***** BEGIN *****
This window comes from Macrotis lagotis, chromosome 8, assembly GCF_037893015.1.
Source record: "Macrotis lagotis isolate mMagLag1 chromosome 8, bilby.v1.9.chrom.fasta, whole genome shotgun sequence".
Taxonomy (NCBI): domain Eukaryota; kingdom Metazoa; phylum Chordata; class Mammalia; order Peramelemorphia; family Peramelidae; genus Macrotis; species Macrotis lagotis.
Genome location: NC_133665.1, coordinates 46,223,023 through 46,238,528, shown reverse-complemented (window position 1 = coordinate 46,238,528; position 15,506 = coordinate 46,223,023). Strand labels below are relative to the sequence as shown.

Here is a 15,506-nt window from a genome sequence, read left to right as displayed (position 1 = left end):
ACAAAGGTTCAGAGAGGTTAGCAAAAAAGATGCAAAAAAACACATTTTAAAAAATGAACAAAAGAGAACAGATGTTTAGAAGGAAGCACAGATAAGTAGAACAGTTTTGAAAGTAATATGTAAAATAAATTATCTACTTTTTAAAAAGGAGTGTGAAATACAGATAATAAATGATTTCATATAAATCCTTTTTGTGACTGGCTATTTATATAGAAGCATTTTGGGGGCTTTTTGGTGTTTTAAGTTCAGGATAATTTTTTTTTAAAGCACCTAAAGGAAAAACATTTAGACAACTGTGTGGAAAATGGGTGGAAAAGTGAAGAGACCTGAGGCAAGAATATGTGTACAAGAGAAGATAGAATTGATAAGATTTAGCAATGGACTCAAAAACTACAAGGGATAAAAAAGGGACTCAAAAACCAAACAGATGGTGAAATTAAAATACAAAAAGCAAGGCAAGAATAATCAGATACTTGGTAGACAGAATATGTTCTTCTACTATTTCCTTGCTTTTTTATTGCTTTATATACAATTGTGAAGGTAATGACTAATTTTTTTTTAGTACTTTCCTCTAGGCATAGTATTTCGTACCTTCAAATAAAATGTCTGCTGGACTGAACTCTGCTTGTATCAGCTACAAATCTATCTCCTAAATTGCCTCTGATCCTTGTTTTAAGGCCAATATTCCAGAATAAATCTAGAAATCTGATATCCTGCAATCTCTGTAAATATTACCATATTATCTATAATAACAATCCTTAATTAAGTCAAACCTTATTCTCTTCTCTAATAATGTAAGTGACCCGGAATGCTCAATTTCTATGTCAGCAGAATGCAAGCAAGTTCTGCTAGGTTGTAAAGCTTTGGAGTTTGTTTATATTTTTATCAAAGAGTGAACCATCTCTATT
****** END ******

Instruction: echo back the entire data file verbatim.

This window comes from Macrotis lagotis, chromosome 8, assembly GCF_037893015.1.
Source record: "Macrotis lagotis isolate mMagLag1 chromosome 8, bilby.v1.9.chrom.fasta, whole genome shotgun sequence".
Taxonomy (NCBI): domain Eukaryota; kingdom Metazoa; phylum Chordata; class Mammalia; order Peramelemorphia; family Peramelidae; genus Macrotis; species Macrotis lagotis.
Genome location: NC_133665.1, coordinates 46,223,023 through 46,238,528, shown reverse-complemented (window position 1 = coordinate 46,238,528; position 15,506 = coordinate 46,223,023). Strand labels below are relative to the sequence as shown.

Here is a 15,506-nt window from a genome sequence, read left to right as displayed (position 1 = left end):
ACAAAGGTTCAGAGAGGTTAGCAAAAAAGATGCAAAAAAACACATTTTAAAAAATGAACAAAAGAGAACAGATGTTTAGAAGGAAGCACAGATAAGTAGAACAGTTTTGAAAGTAATATGTAAAATAAATTATCTACTTTTTAAAAAGGAGTGTGAAATACAGATAATAAATGATTTCATATAAATCCTTTTTGTGACTGGCTATTTATATAGAAGCATTTTGGGGGCTTTTTGGTGTTTTAAGTTCAGGATAATTTTTTTTTAAAGCACCTAAAGGAAAAACATTTAGACAACTGTGTGGAAAATGGGTGGAAAAGTGAAGAGACCTGAGGCAAGAATATGTGTACAAGAGAAGATAGAATTGATAAGATTTAGCAATGGACTCAAAAACTACAAGGGATAAAAAAGGGACTCAAAAACCAAACAGATGGTGAAATTAAAATACAAAAAGCAAGGCAAGAATAATCAGATACTTGGTAGACAGAATATGTTCTTCTACTATTTCCTTGCTTTTTTATTGCTTTATATACAATTGTGAAGGTAATGACTAATTTTTTTTTAGTACTTTCCTCTAGGCATAGTATTTCGTACCTTCAAATAAAATGTCTGCTGGACTGAACTCTGCTTGTATCAGCTACAAATCTATCTCCTAAATTGCCTCTGATCCTTGTTTTAAGGCCAATATTCCAGAATAAATCTAGAAATCTGATATCCTGCAATCTCTGTAAATATTACCATATTATCTATAATAACAATCCTTAATTAAGTCAAACCTTATTCTCTTCTCTAATAATGTAAGTGACCCGGAATGCTCAATTTCTATGTCAGCAGAATGCAAGCAAGTTCTGCTAGGTTGTAAAGCTTTGGAGTTTGTTTATATTTTTATCAAAGAGTGAACCATCTCTATT